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Hiroshi Okuda, chairman of the Japan Business Federation (Nippon Keidanren), thinks he has a cure for the sick economy, but consumers aren’t likely to enjoy his bitter medicine.

Okuda’s remedy: Substantially raise the consumption tax and use the revenues to sustain the social security system.

“One reason why Japan’s economy has fallen (for over a decade) is that we haven’t built a (sustainable) social security system (to cope with a rapidly aging society),” Okuda said in a yearend interview with reporters. “A proper system could erase public concerns over the future and consequently stimulate consumer spending.”

Although Japan presently has over 3 million people out of work, a labor shortage has been forecast.

The National Institute of Population and Social Security Research has estimated that the nation’s working population will decrease to 62.6 million people in 2025 after hitting a peak of 68.7 million in 2005.

The dwindling number of workers will thus face the burden of mounting social security spending on pensions and medical services for the elderly. Raising the consumption tax will spread the burden across a broader spectrum of the public, Okuda figured.

Okuda, who is also chairman of Toyota Motor Corp., did not specify how much the tax should be hiked. But in a recently released grand vision of an ideal socioeconomic system leading up to 2025, Nippon Keidanren proposed hiking the tax by 1 percentage point every year beginning in fiscal 2004 until it reaches 16 percent in fiscal 2014. The proposal also says that public spending on social welfare programs should be concurrently reduced to establish a sustainable system.

“If the consumption tax is raised drastically at once, it could snuff out consumer spending,” Okuda said. “So it should be raised gradually, and the rate should vary depending on what is taxed.”

For instance, the tax on daily necessities, including food and clothing, could remain low, while luxury goods could be taxed higher, he said.

Another way to maintain social security and prevent a labor shortage would be to accept more foreigners into the workforce, Okuda said.

“We will still face a labor shortage even if more female and elderly Japanese join the workforce, so we would need to employ more foreigners,” he said, noting that foreigners who can contribute to scientific advancement should be encouraged to immigrate to Japan to stimulate the nation’s intellectual fields.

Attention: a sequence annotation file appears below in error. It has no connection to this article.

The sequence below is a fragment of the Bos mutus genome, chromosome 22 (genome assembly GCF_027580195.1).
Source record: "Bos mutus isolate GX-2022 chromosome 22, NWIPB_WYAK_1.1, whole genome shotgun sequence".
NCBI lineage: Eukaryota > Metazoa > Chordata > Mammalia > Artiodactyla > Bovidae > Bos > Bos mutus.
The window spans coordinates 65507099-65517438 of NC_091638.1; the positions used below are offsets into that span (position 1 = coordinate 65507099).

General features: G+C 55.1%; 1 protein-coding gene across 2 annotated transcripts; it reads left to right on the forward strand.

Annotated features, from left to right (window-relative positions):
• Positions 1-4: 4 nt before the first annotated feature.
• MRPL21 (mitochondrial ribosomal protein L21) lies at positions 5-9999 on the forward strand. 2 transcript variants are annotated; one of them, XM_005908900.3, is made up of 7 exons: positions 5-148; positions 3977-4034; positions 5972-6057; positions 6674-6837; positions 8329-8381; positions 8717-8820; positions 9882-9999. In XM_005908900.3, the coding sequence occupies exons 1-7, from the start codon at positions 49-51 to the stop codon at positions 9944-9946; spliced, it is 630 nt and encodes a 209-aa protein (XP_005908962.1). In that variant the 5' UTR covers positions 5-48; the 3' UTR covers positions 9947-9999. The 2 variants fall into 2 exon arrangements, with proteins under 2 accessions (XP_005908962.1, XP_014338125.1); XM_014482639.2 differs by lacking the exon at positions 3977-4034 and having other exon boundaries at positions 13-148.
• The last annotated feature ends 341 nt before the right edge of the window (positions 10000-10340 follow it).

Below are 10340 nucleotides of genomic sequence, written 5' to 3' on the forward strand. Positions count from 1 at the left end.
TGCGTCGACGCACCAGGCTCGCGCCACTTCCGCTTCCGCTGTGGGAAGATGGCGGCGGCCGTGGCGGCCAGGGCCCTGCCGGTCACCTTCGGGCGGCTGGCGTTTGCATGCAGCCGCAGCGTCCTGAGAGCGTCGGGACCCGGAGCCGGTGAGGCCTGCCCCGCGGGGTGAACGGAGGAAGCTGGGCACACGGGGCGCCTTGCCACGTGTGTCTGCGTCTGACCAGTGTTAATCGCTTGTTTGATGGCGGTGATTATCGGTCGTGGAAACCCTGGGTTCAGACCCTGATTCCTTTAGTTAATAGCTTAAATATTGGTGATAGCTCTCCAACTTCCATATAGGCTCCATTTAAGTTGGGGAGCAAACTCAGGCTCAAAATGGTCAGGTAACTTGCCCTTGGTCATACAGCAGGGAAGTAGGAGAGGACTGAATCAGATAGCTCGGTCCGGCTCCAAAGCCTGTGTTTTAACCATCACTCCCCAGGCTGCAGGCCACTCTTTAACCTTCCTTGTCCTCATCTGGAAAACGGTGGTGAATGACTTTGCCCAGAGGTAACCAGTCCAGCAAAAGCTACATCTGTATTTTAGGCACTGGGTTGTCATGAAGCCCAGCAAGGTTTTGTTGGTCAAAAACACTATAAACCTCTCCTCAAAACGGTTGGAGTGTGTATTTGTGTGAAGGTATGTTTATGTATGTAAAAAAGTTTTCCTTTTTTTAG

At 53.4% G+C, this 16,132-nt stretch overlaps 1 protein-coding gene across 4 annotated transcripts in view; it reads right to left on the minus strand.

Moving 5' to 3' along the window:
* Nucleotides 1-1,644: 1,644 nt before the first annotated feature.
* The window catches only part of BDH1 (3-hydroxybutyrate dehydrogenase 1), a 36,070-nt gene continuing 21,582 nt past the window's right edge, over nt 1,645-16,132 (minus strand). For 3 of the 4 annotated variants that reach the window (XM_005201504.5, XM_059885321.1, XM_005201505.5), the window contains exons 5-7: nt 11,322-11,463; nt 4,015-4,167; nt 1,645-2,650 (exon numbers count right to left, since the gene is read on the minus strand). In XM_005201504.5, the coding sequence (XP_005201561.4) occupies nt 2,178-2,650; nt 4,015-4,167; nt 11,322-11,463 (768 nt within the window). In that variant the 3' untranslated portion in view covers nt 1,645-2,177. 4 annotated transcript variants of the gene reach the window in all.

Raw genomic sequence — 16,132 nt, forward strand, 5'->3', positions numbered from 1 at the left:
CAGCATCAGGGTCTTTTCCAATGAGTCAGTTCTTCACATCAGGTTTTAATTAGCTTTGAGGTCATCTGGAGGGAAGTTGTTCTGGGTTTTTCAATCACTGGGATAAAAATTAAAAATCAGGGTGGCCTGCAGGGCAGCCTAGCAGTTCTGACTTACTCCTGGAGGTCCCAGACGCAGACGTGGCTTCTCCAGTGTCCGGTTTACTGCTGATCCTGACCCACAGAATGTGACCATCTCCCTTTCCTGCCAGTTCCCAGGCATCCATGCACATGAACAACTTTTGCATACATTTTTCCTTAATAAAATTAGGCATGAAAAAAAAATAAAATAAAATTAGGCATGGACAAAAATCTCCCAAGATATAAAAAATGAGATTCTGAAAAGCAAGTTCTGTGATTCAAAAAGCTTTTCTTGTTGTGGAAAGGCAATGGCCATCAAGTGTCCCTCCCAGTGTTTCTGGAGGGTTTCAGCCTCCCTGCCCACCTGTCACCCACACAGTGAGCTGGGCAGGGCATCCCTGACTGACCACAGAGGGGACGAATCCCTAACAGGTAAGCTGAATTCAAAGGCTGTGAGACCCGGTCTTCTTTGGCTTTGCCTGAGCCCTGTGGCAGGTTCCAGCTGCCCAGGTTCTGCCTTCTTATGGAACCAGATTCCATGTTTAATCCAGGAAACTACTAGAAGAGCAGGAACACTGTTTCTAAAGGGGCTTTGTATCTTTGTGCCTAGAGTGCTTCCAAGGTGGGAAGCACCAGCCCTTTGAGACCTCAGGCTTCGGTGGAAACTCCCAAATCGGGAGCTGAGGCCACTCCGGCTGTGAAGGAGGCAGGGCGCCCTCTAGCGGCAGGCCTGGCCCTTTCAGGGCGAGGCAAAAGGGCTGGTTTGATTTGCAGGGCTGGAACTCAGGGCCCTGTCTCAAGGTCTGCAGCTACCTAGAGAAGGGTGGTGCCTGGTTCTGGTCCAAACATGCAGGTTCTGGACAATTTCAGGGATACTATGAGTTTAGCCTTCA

Despite the oft-repeated forecasts of a labor shortage, however, the nation currently has a glut of workers. Corporations are accelerating restructuring efforts amid the protracted economic slump, forcing an increasing number of people out of jobs. The unemployment rate came to 5.3 percent in November, with 3.38 million people left idle.

Okuda said that in the short term the government must spread a safety net to support unemployed people and make more efforts to create jobs.

To this end, he said Nippon Keidanren will try to place more pressure on politicians.

This year, Nippon Keidanren will also craft corporate political donation guidelines based on its assessment of each political party’s policies and their results, he said.

One of Nippon Keidanren’s predecessor organizations, the Japan Federation of Economic Organizations (Keidanren), exerted strong influence over politics, coordinating donations from member firms and associations and channeling them mainly to the ruling Liberal Democratic Party.

However, Keidanren stopped the practice in 1994 — a year after the LDP left the government’s helm for the first time in 38 years. Observers say the business circle’s leverage over politicians has since weakened.

Nippon Keidanren was created last May by the merger of Keidanren and the Japan Federation of Employers’ Associations (Nikkeiren), a business lobby dealing with labor-management issues.

“We will not force our members to make political donations (as Keidanren used to do),” Okuda said. “But if we display a positive attitude (toward donations by making the guidelines), it would encourage some companies (to donate).”

On economic prospects for 2003, Okuda predicted that Japan can achieve 1 percent annual economic growth if international events such as a U.S.-led war against Iraq or a major terrorist incident do not take place.

“I think (this year) will be uncertain, as the economy is affected by international affairs,” he speculated, adding that at any rate, to boost the domestic economy, industries must create new technologies and attractive products to stimulate consumerism.

The government is now stepping up efforts to counter deflation and accelerate bad-loan disposals through a comprehensive economic package, including the creation of an official industrial-revival and -cooperation body.

Okuda said Nippon Keidanren will work with the government to resolve such problems by providing human resources to the planned government entity, which will be established this spring to purchase bad loans to problematic but viable companies.

He also pointed out that property and stock dealers should be given tax incentives in order to boost the liquidity, and thus the price, of assets.

Okuda also said the public and private sectors should work to create a single free-trade zone in Asia, creating a major regional market that can match those of the United States and Europe.

“Japan would (in the process) be able to prosper together with rapidly growing economies like China and Vietnam,” he said. “To become a leader in the region, (Japan) must also make its society more trustworthy, and the private sector can contribute by engaging in further dialogue in Asia.”

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